Thinking Small: The United States and the Lure of Community Development
253 pages, Harvard University Press, 2015
“This is a book about poverty and the ways in which people have made sense of it,” Daniel Immerwahr writes in the first sentence of the preface to Thinking Small. But in the book, he has almost nothing to say about actual poverty, nor does he analyze the impact of specific poverty-fighting strategies. Instead, he rummages through a mass of scholarly, popular, and political discourse—discourse that spans several continents and several decades—which, he contends, illuminates an epic debate between centralized and decentralized development policies.
If to the proverbial hammer, all objects take on the appearance of a nail, then to Immerwahr, every utterance—every work of fiction, every polemical message, every ideological musing—takes on the appearance of an argument about the proper scale of social and economic development. In one corner are the centralizers. They call for dams, irrigation systems, and other large-scale, top-down forms of modernization. Immerwahr actually doesn’t write much about them; instead, they serve as a backdrop to his argument. In the other corner are the decentralizers. They call for community organizing projects, bottom-up hygiene initiatives, and other efforts to bring “power to the people.” They are the focus of attention here.
Immerwahr takes the reader on a grand tour of (largely unsuccessful) community development experiments in India, the Philippines, and the United States between the 1930s and 1960s. Along the way, he conducts side trips to China, Vietnam, and elsewhere. His accounts of those experiments are often fascinating, either because they cover unfamiliar territory or because they tie familiar details together in a surprising manner. I lapped up every word of these accounts.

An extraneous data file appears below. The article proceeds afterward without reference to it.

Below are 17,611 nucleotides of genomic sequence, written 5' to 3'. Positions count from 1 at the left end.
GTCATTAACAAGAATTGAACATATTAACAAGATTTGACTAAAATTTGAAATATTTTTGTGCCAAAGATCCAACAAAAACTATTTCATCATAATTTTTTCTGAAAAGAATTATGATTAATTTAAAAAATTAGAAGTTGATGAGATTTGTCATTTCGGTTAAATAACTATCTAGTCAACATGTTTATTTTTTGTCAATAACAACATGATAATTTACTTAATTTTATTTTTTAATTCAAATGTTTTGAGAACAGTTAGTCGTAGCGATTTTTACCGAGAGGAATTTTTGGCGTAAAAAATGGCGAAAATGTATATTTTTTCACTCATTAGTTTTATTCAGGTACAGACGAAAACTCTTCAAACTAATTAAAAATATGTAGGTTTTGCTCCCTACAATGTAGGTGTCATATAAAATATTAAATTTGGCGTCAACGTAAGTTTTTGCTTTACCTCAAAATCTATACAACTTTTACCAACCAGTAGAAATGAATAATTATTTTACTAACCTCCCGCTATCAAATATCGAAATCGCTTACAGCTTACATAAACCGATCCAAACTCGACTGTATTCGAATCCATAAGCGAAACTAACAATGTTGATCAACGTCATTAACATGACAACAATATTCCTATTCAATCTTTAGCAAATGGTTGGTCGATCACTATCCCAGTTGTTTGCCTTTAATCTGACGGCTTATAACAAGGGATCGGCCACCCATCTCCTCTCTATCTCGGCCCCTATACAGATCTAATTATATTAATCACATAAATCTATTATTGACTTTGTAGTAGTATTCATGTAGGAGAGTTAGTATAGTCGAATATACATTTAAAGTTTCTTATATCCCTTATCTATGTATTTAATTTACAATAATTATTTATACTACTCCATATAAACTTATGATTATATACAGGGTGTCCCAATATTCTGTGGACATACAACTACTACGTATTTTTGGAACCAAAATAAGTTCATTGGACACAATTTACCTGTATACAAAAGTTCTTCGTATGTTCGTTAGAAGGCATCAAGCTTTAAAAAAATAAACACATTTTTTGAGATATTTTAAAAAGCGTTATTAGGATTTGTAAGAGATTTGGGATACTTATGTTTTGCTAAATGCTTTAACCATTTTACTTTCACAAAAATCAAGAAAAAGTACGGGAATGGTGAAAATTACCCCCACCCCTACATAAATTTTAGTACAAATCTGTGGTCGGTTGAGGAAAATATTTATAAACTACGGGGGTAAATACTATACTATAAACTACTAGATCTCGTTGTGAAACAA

Indeed, the most interesting chapters in Thinking Small document examples of community organizing gone haywire. In India, community development, rather than empowering the local poor, resulted in oppressive alliances between government officials and local elites. In the Philippines, community development served the purpose of counterinsurgency, not economic development.
But Immerwahr never makes clear exactly where his grand tour leads. He discusses episodes and ideas without offering any analysis to help us make sense of them. If his purpose is modest—to make readers aware of the mid-20th-century origins of community development theories that are reappearing in current debates—then he succeeds. But if his purpose is to convince readers that today’s policy discourse takes too little account of the failed infatuations of an earlier generation of policy makers, then he only partially succeeds. That’s because he provides no test of the all-important word “too” in “too little account.”